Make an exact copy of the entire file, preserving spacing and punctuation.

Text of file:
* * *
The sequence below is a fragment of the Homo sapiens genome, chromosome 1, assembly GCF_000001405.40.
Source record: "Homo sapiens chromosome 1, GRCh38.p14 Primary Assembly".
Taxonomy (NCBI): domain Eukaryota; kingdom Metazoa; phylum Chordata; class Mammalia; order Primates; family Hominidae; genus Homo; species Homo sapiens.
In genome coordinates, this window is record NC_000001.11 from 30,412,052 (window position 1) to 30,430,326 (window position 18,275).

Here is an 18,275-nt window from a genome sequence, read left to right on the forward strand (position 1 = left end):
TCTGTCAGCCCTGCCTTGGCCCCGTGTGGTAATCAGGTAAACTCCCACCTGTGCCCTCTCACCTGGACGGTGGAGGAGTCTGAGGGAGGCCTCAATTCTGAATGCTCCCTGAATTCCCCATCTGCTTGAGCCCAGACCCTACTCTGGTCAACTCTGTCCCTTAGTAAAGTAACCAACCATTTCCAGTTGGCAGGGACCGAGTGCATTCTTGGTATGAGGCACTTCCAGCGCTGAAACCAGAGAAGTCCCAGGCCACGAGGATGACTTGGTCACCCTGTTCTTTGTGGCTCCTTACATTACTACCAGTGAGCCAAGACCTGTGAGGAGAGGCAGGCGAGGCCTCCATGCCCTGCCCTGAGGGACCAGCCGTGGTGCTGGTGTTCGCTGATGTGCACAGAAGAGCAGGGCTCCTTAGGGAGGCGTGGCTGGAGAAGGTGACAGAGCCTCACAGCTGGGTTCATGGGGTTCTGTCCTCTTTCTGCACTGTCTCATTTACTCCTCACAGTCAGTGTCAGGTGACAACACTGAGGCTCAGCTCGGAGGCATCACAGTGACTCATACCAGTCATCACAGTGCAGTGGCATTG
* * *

The sequence below is a fragment of the Homo sapiens genome, chromosome 1, assembly GCF_000001405.40.
Source record: "Homo sapiens chromosome 1, GRCh38.p14 Primary Assembly".
Taxonomy (NCBI): domain Eukaryota; kingdom Metazoa; phylum Chordata; class Mammalia; order Primates; family Hominidae; genus Homo; species Homo sapiens.
In genome coordinates, this window is record NC_000001.11 from 30,412,052 (window position 1) to 30,430,326 (window position 18,275).

Here is an 18,275-nt window from a genome sequence, read left to right on the forward strand (position 1 = left end):
TCTGTCAGCCCTGCCTTGGCCCCGTGTGGTAATCAGGTAAACTCCCACCTGTGCCCTCTCACCTGGACGGTGGAGGAGTCTGAGGGAGGCCTCAATTCTGAATGCTCCCTGAATTCCCCATCTGCTTGAGCCCAGACCCTACTCTGGTCAACTCTGTCCCTTAGTAAAGTAACCAACCATTTCCAGTTGGCAGGGACCGAGTGCATTCTTGGTATGAGGCACTTCCAGCGCTGAAACCAGAGAAGTCCCAGGCCACGAGGATGACTTGGTCACCCTGTTCTTTGTGGCTCCTTACATTACTACCAGTGAGCCAAGACCTGTGAGGAGAGGCAGGCGAGGCCTCCATGCCCTGCCCTGAGGGACCAGCCGTGGTGCTGGTGTTCGCTGATGTGCACAGAAGAGCAGGGCTCCTTAGGGAGGCGTGGCTGGAGAAGGTGACAGAGCCTCACAGCTGGGTTCATGGGGTTCTGTCCTCTTTCTGCACTGTCTCATTTACTCCTCACAGTCAGTGTCAGGTGACAACACTGAGGCTCAGCTCGGAGGCATCACAGTGACTCATACCAGTCATCACAGTGCAGTGGCATTG